I’ve been playing around with LED lighting for years now, getting hold of non-working flash lights, removing the LED’s and using them in a variety of applications. The most common application has been with motion-sensing night-lights. I remove the incandescent bulb and replace it with several LED’s inside a reflctor. I also use NiCad or lithium batteries as the power source.
These days, one can buy LED motion-sensing night-lights, but these use conventional alkaline batteries, such as the Globe LED Motion Activated Locker Light. The cheapest I’ve seen so far are sold at CVS pharmacy for about $7.50. What I do with these lights is that I remove all of the connectors for the batteries, cut out a slot in the top of the battery compartment, and place a couple of flat strips to connect a lithium battery whose dimension is around 47 x 33 x 8 mm. This replaces the three AAA batteries and lasts a lot longer.
Another use I’ve had with LED’s is with the 110v screw-in light bulb replacement. However, these seem to be rather unreliable due to thermal runaway as each LED is wired in series without any current limiter. I’ve actually broken down some of these and re-built them using a plastic funnel and old screw bases. Using my own bridge rectifier and smoothing capacitor helps a little as well as placing two bulbs in series yielding some 60 LED’s is better than a single light with 30 LED’s, a limiting capacitor in series and no smoothing electrolytic capacitor. It’s easy to use two bulbs in series within a couple of hurricane lights that normally use two conventional incandescent lights. This setup uses just over 4 watts of power per lamp, instead of some 60 watts, or 25 watts using florescent lights.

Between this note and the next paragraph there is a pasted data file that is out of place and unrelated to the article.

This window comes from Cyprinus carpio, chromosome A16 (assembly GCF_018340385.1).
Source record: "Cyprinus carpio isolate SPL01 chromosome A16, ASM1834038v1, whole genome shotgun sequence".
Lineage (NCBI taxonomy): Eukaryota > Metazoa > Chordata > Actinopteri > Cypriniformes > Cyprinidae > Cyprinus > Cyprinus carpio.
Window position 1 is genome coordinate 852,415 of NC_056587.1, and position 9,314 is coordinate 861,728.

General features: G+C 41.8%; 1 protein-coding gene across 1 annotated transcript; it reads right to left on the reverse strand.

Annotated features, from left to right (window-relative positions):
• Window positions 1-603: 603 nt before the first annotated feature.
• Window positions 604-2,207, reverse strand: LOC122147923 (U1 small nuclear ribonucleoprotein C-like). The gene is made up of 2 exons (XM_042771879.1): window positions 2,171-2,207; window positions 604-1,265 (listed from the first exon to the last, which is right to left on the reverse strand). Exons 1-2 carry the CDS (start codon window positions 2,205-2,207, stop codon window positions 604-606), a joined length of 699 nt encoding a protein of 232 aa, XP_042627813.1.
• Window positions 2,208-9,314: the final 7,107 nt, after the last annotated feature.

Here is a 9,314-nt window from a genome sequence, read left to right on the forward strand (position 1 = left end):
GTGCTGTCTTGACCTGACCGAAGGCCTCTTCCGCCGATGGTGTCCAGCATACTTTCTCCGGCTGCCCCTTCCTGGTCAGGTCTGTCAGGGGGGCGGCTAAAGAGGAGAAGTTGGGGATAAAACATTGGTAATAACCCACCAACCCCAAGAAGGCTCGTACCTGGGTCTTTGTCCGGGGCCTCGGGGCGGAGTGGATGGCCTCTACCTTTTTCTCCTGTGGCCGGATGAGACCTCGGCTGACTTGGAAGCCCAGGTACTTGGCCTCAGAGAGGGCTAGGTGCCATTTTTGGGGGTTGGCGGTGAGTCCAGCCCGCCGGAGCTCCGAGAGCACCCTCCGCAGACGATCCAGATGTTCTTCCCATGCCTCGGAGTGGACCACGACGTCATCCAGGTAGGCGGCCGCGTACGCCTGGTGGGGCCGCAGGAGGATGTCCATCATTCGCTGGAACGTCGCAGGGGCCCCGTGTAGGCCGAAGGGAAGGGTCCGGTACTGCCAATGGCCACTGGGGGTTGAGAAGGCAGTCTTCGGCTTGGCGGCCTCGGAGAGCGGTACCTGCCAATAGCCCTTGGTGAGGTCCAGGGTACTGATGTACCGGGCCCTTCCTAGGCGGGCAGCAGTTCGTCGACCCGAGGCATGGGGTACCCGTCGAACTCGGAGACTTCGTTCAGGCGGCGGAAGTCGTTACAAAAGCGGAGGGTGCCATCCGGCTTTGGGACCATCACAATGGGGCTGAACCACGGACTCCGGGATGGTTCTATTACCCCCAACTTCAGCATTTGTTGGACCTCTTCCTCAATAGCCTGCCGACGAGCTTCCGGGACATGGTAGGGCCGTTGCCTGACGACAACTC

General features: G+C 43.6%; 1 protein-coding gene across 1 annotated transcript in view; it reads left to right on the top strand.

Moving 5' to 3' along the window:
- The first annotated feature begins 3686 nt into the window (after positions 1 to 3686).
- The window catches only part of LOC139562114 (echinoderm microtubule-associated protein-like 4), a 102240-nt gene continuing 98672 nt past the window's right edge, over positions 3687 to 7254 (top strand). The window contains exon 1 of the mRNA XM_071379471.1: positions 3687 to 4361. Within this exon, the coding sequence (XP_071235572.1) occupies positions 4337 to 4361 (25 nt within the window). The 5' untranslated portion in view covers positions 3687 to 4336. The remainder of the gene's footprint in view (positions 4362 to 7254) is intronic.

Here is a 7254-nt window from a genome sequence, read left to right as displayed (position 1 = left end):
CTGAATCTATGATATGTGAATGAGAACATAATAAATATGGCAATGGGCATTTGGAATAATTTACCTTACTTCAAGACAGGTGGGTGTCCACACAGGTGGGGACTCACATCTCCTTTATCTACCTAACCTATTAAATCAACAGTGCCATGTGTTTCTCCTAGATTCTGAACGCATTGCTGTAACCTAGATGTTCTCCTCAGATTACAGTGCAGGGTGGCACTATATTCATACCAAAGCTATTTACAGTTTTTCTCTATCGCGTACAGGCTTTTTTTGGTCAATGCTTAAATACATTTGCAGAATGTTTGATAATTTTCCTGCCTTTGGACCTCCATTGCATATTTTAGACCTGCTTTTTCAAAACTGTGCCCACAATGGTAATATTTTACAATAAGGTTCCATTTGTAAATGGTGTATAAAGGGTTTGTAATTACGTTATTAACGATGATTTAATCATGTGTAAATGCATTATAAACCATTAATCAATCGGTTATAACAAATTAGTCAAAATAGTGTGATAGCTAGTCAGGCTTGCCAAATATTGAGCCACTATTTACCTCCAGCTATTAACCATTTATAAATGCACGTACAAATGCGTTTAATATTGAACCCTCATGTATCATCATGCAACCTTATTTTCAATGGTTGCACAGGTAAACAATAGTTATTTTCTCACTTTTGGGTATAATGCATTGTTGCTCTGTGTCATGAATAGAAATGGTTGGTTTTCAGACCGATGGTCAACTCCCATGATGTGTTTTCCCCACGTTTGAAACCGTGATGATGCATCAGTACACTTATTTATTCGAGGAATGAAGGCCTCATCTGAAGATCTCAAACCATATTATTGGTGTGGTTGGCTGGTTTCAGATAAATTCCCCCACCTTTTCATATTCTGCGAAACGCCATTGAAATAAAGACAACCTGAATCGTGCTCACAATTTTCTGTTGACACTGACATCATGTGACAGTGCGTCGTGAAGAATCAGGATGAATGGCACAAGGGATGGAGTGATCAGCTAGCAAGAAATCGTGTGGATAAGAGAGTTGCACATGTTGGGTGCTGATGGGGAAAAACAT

I’ve also placed 5 sets of LED lights within a low level outside wall with each set comprising 4 LED’s in series triggered by a motion sensor and a 12-volt line that is solar powered.
Here's an interesting site that shows how to replace the lithium batteries in a laptop battery pack, something I've done several times.
I've always had an interest in steam locomotives, here is GWR 6024 at Abergavenny.